The Palais Bourbon (pronounced [pa.lɛ buʁ.bɔ̃]) serves as a meeting place of the French National Assembly, the lower legislative chamber of the French government. It is located in the 7th arrondissement of Paris, on the left bank of the Seine, across from the Place de la Concorde.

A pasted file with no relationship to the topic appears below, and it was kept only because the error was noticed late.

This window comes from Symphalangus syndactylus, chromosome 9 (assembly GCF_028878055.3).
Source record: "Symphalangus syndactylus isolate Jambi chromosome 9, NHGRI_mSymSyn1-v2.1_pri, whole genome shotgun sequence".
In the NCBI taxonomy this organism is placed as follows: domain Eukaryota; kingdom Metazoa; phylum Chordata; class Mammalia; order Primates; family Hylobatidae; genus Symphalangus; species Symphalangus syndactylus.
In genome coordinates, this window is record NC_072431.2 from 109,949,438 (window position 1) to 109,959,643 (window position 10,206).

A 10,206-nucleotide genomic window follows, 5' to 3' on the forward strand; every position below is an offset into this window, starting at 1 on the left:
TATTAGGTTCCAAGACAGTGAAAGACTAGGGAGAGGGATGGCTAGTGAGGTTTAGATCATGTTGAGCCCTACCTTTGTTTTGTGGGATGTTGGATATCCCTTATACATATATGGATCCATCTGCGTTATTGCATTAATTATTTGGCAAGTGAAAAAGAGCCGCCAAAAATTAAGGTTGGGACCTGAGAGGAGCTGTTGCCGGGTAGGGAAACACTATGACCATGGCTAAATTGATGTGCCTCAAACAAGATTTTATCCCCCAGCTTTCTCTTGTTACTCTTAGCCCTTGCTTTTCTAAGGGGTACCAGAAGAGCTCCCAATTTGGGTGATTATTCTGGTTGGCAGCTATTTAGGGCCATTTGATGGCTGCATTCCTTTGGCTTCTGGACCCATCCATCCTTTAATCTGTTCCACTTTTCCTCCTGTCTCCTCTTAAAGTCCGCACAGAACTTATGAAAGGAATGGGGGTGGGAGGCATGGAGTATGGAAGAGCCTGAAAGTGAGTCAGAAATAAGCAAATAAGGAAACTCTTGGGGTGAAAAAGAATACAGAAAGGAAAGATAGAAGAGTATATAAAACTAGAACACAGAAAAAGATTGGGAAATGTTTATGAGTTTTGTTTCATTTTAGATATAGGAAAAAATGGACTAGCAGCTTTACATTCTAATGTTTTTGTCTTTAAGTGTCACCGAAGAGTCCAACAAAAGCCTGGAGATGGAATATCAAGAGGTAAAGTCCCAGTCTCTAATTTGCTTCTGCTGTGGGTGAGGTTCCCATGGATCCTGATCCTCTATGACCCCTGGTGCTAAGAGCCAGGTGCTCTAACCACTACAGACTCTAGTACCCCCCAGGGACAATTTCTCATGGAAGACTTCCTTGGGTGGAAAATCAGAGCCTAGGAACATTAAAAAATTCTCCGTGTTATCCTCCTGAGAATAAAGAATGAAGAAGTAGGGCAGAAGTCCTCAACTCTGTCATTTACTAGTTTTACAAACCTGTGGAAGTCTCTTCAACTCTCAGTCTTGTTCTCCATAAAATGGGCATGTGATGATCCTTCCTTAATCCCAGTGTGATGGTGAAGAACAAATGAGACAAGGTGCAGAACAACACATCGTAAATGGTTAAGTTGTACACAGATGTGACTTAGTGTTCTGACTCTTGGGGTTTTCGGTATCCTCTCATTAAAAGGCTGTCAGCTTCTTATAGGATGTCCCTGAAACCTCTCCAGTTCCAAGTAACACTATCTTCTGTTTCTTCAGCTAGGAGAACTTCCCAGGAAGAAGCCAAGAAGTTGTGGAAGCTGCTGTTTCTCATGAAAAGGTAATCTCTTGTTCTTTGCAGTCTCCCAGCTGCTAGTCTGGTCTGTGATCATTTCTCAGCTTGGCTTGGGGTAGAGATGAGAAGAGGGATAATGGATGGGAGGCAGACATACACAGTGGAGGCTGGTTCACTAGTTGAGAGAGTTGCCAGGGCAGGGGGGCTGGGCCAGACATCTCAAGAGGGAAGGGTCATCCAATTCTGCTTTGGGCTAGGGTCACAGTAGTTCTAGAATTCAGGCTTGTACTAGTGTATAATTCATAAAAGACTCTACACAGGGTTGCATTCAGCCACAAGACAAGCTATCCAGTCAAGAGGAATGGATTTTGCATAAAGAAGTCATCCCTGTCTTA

The Palace was originally built beginning in 1722 for Louise Françoise de Bourbon, the duchesse de Bourbon, the legitimized daughter of Louis XIV and the Marquise de Montespan. Four successive architects, Lorenzo Giardini, Pierre Cailleteau, Jean Aubert and Jacques Gabriel completed the house in 1728. It was nationalized during the French Revolution, and from 1795 to 1799, during the Directory, it was the meeting place of the Council of Five Hundred, which chose the government leaders. Beginning in 1806, during Napoleon's First French Empire, Bernard poyet's Neoclassical facade was added to mirror that of Church of the Madeleine, facing it across the Seine and the Place de la Concorde.
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